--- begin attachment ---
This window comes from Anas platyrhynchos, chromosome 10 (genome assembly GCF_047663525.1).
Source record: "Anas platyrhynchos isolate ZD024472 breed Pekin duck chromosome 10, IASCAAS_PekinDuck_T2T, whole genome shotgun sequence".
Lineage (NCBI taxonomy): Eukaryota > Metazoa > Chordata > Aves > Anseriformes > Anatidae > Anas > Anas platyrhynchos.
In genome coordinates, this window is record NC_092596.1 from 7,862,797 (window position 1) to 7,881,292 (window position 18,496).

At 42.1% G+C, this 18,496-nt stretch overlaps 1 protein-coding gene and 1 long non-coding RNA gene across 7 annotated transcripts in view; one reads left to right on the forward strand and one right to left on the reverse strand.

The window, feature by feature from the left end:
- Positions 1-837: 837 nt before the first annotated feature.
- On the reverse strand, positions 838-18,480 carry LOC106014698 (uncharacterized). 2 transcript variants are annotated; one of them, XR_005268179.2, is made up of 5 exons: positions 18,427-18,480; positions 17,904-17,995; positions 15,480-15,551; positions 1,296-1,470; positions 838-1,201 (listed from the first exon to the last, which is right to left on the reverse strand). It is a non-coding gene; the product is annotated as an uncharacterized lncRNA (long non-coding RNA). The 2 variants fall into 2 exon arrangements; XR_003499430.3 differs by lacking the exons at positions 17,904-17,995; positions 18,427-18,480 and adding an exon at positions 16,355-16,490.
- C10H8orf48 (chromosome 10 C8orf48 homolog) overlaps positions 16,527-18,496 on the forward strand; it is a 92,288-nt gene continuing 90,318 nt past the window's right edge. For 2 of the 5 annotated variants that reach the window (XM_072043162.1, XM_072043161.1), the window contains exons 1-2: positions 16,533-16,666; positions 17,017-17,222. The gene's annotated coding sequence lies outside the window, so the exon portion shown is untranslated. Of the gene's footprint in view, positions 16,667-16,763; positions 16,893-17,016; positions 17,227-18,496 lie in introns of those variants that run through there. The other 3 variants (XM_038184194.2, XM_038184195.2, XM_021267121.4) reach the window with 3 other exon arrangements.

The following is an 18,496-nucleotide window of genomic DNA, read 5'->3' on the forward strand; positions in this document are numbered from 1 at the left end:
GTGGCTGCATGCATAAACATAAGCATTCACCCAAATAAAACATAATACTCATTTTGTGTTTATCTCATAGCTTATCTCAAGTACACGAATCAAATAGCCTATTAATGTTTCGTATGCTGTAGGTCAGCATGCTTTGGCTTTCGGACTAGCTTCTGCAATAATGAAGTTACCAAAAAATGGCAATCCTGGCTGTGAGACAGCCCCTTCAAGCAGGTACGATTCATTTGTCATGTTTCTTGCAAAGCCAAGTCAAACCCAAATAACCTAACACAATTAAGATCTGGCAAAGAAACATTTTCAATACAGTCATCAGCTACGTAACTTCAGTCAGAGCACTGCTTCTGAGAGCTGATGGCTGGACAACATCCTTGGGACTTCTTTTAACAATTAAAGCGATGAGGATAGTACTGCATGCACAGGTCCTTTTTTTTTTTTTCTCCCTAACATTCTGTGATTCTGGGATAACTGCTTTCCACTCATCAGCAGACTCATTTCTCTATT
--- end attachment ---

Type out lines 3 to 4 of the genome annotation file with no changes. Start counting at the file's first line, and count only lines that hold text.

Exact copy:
Lineage (NCBI taxonomy): Eukaryota > Metazoa > Chordata > Aves > Anseriformes > Anatidae > Anas > Anas platyrhynchos.
In genome coordinates, this window is record NC_092596.1 from 7,862,797 (window position 1) to 7,881,292 (window position 18,496).